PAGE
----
Taken as a whole, the evidence is sufficient to submit to the jury for determination the question of whether or not defendant was negligent when it coupled a string of empty flat-bed cars together and then failed to give warning of the presence of this string of empty flat-bed cars on the crossing. According to plaintiff's testimony, the headlamps of a vehicle approaching from the opposite side of the tracks were cast over this string of flat-bed cars, which circumstance deluded plaintiff into believing that no train was on the crossing. Plaintiff's testimony also would indicate that an irregularity in the highway existed, which prevented his vehicle's headlamps from striking the string of flat-bed cars. In its entirety, therefore, this evidence would indicate that special circumstances existed at the time and place of the accident and that no notice of the presence of this train was given to plaintiff in sufficient time for him to avoid striking it. While it is true that defendant strenuously argues that there are no irregularities in the highway as it approaches *302 the crossing, it is not the function of this court to pass upon the evidence in terms of credibility but merely to ascertain whether or not the evidence is sufficient to support the findings made. Berae Company v. Gorman, Colo., 452 P.2d 379. No error was committed by the trial court in refusing to direct a verdict for defendant, nor in its refusal to grant defendant's motion for a judgment notwithstanding the verdict, since the evidence is sufficient to support this verdict.III.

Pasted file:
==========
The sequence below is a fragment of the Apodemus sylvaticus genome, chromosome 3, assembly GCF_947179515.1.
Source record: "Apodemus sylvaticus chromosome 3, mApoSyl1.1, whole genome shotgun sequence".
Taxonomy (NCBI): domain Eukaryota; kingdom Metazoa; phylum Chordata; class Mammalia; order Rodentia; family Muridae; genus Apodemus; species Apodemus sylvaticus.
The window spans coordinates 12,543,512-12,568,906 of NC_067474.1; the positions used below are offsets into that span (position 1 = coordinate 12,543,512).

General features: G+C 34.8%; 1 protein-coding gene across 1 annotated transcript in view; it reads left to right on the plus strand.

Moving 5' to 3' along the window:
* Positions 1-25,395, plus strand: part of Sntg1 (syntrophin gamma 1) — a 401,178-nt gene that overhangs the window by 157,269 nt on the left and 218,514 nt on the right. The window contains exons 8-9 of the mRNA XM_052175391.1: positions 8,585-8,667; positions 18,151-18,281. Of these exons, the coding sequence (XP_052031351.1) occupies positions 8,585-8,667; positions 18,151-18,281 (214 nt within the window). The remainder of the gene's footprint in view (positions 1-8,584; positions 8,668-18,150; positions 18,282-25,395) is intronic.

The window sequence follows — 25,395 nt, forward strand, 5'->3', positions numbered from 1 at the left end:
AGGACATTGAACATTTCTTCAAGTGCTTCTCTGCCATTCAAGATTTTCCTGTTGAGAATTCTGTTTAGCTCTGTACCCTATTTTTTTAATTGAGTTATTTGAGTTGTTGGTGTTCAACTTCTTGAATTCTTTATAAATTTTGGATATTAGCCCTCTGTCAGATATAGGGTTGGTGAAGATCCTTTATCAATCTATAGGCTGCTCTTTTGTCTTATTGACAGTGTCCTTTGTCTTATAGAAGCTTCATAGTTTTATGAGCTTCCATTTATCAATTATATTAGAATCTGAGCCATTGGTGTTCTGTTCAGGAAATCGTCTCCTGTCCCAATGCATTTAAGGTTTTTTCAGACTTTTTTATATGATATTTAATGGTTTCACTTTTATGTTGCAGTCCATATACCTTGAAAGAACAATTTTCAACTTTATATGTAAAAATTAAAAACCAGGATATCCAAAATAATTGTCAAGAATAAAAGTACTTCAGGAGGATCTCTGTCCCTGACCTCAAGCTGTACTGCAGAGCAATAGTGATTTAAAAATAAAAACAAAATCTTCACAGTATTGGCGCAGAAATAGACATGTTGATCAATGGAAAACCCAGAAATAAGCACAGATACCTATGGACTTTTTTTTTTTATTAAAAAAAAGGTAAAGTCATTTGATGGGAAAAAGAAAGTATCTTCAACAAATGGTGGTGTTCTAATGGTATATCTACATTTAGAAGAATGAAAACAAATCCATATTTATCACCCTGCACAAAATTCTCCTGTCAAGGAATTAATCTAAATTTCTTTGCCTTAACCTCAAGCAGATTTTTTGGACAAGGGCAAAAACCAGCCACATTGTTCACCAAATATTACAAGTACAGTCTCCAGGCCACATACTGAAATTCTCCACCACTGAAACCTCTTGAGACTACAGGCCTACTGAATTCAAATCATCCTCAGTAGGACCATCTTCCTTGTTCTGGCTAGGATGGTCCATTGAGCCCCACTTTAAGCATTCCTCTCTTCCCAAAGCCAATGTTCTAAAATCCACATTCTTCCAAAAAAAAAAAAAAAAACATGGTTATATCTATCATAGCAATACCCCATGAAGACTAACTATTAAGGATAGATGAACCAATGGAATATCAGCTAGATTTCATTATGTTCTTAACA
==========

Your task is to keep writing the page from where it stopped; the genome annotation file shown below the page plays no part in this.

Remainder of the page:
Defendant's final argument deals with the giving of Instructions Nos. 1 and 6.
Instruction No. 1 was objected to primarily on the grounds that it permitted the jury to consider the issue of negligence when there was no legal duty on the part of the defendant to warn plaintiff of the crossing being blocked. As noted above, however, the evidence in this particular instance required the giving of an instruction setting forth the duty owed to plaintiff by defendant under the circumstances as herein presented. The giving of this instruction was not error.